Cisco Live Take-Away: Partners Say Cisco Is 'More Open Than Ever'

Solution providers who attended the Cisco Live training conference in San Diego this week said the San Jose, Calif.-based company is turning heads by building more open solutions and expanding its support to companies such as Amazon.

"I see much more emphasis on them clarifying their position around openness and being much more open than ever," said Greg Stemberger, principal solutions architect at Force 3, a Crofton, Md.-based Cisco Gold partner. "Cisco's got an historic track record of building proprietary solutions ... but I think they're making efforts to improve upon that. ... A lot of the standards they're producing are absolutely being pushed out to the open community, which is great.".

[Related: Cisco Puts Intercloud In Higher Gear By Adding AWS, Microsoft Azure Functionality]

Cisco revealed during Cisco Live that it is extending its virtual machine on-boarding to support Amazon Virtual Private Cloud as well as its firewall services to now support Microsoft Azure as part of its Intercloud strategy. Intercloud Fabric also will now support OpenStack KVM and Microsoft Hyper-V. In addition, the networking giant unveiled 35 new partnerships with ISVs, including some rivals in other markets, who will become part of the Intercloud ecosystem.

Sponsored post

"This is the first time Cisco came out and said, 'We're not trying to be an Amazon or Google, we're trying to provide a way for business to connect in an open fashion' -- that's why it's starting to click with people now," said Ethan Simmons, vice president, East, for Lumenate, a Cisco partner based in Marlborough, Mass. "Cisco has embraced OpenStack and that's a new world for some Cisco partners out there."

Simmons said that for Cisco's Intercloud strategy to succeed, openness is critical.

"Customers want openness, they want to be able to connect to whatever cloud they need to [in order] to provide business outcomes. So if Cisco is really focused on business outcomes then they need to provide that open capability within Intercloud," said Simmons. "Cisco's trying to provide the policy and process around it, but they still need to be open to connect to all of them."

Partners who attended Cisco Live also said more vendors took part in the event than in years past, including IBM, EMC and NetApp.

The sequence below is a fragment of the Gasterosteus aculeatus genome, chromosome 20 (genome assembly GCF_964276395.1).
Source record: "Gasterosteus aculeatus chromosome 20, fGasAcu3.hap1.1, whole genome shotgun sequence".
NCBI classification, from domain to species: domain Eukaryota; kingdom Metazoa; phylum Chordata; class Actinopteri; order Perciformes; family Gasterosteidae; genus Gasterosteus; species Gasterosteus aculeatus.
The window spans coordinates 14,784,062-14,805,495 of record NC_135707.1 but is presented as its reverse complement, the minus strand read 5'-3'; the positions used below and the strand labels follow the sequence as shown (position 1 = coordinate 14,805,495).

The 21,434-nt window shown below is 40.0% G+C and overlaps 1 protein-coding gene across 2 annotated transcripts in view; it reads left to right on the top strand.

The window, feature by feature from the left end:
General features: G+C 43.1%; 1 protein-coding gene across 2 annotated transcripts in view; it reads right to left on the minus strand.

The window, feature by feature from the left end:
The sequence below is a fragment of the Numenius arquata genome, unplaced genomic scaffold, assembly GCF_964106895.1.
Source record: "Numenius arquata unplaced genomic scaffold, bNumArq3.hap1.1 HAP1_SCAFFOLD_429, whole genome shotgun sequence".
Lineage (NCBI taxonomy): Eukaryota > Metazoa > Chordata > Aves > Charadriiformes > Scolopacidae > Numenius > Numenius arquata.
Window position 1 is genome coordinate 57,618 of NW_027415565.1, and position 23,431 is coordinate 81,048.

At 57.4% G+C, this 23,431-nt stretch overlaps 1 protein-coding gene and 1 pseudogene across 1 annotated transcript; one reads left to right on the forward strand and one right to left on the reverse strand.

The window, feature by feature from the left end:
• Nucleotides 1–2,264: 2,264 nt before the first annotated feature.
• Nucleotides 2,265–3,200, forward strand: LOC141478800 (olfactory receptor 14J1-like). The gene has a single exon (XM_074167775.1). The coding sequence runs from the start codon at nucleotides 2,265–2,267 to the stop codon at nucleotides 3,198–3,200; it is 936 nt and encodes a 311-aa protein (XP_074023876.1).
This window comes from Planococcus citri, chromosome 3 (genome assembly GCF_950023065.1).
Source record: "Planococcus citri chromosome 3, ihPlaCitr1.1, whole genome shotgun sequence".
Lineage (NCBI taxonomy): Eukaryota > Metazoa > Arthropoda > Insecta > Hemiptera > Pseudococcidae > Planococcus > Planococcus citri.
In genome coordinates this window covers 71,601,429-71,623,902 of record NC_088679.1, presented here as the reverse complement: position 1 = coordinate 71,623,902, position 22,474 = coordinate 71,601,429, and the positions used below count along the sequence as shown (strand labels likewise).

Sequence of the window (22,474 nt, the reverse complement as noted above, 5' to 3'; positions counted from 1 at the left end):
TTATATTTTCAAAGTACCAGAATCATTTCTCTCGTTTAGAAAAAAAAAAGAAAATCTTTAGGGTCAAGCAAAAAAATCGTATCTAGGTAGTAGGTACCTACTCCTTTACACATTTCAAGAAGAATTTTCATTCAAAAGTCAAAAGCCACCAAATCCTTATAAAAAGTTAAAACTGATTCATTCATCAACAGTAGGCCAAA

"There was far more inclusion of other ecosystem partners as part of the overall messaging. I thought that was pretty interesting," said Simmons.

Cisco also has been pushing its partner community to focus on software solutions compared to hardware, which was more apparent than ever during Cisco Live, said partners.

"I remember the days when you'd go there and a big centerpiece was always all the hardware, seeing all the routers and hardware; I remember they even brought a switch on the stage once," said Force 3's Stemberger. "One thing that really hit me this year was how much of a shift we're starting to see away from hardware … driven by software-defined networking."

To that end, Cisco unveiled a revamped version of software for Application Centric Infrastructure deployments, Cisco's version of SDN, including additional cloud management integration, enhanced multisite support and improved operations. Cisco also released enhancements to its Nexus portfolio, including new built-in automation tools.

"ACI has been a little bit of a complex solution to wrap your head around," said Stemberger. "What we're starting to see is a more relevant message coming clear on how ACI can help organizations today that are still operating networks in silos. … The hardware is still important, but there's just much more of an emphasis on what kind of intelligence offering you can drive on top of that to help manage that in a more coordinated, simplified manner."

Partners attending the event also said Cisco's emphasis and new focus on security was noticeable.

Cisco recently blanketed its entire networking infrastructure with security by adding more sensors, control points and advanced threat protection to deliver better control and greater threat visibility.

"It's thrilling to see them refocusing on security," said Kent MacDonald, vice president of converged infrastructure and network services at Long View Systems, a Cisco Gold partner based in Calgary, Alberta. "Cisco has the unique ability of embedding security throughout the network; it's going to be differentiating for us. … It creates new conversations, new opportunities, new markets for Cisco partners."

Along with the new focus of openness, software and security, possibly the biggest change to Cisco will come in the form of leadership.

CEO John Chambers will step down after more than 20 years and incoming CEO Chuck Robbins will take the helm July 27.

Robbins recently revealed his new "next-generation" leadership team. The 10-person team includes newcomer Dr. Ruba Borno, 34, who will become chief of staff and vice president of growth initiatives, and Hilton Romanski, 42, the new chief technology and strategy officer.

"Chuck's got some very younger appointed officials on his leadership team to bring some fresh ideas and some change," said Stemberger. "The general consensus talking with internal Cisco reps is they're excited."

Simmons said Robbins' new team was hand-picked to be able to address the aggressive transition and fast-paced innovation occurring in the industry.

"Everyone is talking about how fast everything is happening," said Simmons. "What Chuck's trying to do is put a team in place that can help them in that transition and can handle the pace and speed of change probably better than what Cisco has done in the past."

"It's a new chapter in a great book," said MacDonald.